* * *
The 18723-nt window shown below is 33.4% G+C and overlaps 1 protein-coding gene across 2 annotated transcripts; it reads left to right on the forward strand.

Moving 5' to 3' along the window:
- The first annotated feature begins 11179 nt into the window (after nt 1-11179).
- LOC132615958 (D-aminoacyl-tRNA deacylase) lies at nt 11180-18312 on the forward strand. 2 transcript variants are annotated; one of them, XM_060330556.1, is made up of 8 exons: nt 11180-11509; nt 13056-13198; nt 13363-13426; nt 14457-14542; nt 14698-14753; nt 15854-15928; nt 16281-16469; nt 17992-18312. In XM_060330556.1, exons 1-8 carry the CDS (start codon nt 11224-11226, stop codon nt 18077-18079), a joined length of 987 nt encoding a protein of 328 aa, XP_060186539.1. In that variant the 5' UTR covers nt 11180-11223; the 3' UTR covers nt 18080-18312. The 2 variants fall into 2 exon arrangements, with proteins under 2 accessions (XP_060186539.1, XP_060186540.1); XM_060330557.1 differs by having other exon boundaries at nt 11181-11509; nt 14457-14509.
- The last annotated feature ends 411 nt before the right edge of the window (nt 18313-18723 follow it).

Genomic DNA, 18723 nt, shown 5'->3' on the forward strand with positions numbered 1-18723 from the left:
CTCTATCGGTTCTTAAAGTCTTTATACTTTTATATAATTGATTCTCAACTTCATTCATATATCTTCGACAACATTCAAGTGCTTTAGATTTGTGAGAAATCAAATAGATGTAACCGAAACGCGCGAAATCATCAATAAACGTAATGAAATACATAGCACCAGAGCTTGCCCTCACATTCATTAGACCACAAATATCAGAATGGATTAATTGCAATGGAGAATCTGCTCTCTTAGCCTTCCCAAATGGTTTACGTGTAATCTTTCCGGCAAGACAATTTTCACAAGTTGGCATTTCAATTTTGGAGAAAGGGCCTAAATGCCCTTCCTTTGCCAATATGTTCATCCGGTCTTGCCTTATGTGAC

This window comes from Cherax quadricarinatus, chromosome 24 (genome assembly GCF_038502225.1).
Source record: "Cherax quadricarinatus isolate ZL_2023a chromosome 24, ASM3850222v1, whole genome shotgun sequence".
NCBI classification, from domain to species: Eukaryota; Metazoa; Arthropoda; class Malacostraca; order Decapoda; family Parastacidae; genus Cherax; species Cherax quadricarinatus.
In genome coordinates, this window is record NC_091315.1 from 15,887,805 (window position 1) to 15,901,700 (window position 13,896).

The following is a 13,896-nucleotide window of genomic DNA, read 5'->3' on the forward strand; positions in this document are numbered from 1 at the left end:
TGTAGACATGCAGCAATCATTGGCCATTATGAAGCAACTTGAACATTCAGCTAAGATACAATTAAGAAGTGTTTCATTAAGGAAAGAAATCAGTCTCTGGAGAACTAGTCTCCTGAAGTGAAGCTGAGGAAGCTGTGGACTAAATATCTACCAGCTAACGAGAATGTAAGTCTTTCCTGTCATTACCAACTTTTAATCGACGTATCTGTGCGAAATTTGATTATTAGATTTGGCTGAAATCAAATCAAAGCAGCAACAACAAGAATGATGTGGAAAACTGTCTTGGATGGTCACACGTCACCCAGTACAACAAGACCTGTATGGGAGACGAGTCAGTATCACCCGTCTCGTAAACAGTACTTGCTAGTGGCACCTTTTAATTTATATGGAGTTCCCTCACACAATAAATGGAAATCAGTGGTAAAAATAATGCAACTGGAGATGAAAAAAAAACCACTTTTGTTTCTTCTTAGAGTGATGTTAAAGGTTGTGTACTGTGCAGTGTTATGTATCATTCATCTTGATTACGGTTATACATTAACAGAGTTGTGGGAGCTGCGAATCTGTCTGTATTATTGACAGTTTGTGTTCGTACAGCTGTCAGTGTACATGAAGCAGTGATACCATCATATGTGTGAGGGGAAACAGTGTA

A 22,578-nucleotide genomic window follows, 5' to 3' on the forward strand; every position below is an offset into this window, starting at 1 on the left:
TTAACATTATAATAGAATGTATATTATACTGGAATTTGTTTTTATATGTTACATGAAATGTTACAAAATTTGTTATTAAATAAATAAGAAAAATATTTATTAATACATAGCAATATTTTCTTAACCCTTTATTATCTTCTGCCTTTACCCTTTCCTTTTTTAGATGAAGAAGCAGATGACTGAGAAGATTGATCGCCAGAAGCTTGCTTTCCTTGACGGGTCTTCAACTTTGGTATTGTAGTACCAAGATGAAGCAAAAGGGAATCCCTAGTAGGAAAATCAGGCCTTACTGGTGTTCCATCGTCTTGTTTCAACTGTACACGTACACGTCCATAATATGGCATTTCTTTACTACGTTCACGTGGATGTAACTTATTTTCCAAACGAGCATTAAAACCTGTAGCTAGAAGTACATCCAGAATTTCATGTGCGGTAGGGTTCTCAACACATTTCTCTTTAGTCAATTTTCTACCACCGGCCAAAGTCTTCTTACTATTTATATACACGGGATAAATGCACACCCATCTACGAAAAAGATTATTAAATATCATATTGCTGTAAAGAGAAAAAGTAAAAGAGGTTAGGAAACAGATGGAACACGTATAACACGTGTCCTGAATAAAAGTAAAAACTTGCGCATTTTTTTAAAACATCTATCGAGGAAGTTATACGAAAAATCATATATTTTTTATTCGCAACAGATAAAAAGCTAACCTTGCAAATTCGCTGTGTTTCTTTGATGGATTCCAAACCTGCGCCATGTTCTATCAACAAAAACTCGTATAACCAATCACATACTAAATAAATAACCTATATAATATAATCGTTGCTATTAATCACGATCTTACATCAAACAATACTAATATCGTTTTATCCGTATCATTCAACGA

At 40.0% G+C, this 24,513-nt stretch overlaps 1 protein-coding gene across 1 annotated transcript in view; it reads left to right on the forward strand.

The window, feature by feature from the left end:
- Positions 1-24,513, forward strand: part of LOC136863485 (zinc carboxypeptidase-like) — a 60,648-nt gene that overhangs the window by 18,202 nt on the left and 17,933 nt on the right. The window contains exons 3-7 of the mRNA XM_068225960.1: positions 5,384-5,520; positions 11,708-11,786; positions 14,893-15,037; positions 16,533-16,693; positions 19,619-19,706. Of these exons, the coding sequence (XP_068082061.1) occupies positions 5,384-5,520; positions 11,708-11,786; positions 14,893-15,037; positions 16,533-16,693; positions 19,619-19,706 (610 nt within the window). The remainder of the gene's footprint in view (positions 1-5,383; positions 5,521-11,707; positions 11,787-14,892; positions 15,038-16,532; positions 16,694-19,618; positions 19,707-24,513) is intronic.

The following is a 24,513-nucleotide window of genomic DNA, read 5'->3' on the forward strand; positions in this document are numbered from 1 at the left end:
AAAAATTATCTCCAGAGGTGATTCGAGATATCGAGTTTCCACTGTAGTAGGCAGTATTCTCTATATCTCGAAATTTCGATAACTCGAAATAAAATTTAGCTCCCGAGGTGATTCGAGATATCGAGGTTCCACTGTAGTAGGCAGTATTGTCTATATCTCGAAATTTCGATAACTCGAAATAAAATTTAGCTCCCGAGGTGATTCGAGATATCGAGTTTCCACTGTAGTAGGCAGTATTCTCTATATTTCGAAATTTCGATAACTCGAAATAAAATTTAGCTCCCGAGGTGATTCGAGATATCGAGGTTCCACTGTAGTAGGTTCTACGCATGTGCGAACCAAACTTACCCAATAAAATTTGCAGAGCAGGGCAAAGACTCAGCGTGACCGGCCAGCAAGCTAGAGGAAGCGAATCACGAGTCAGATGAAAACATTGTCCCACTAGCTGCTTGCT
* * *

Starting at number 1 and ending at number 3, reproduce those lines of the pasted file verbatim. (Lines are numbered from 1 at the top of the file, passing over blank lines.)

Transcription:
The 18723-nt window shown below is 33.4% G+C and overlaps 1 protein-coding gene across 2 annotated transcripts; it reads left to right on the forward strand.

Moving 5' to 3' along the window:
- The first annotated feature begins 11179 nt into the window (after nt 1-11179).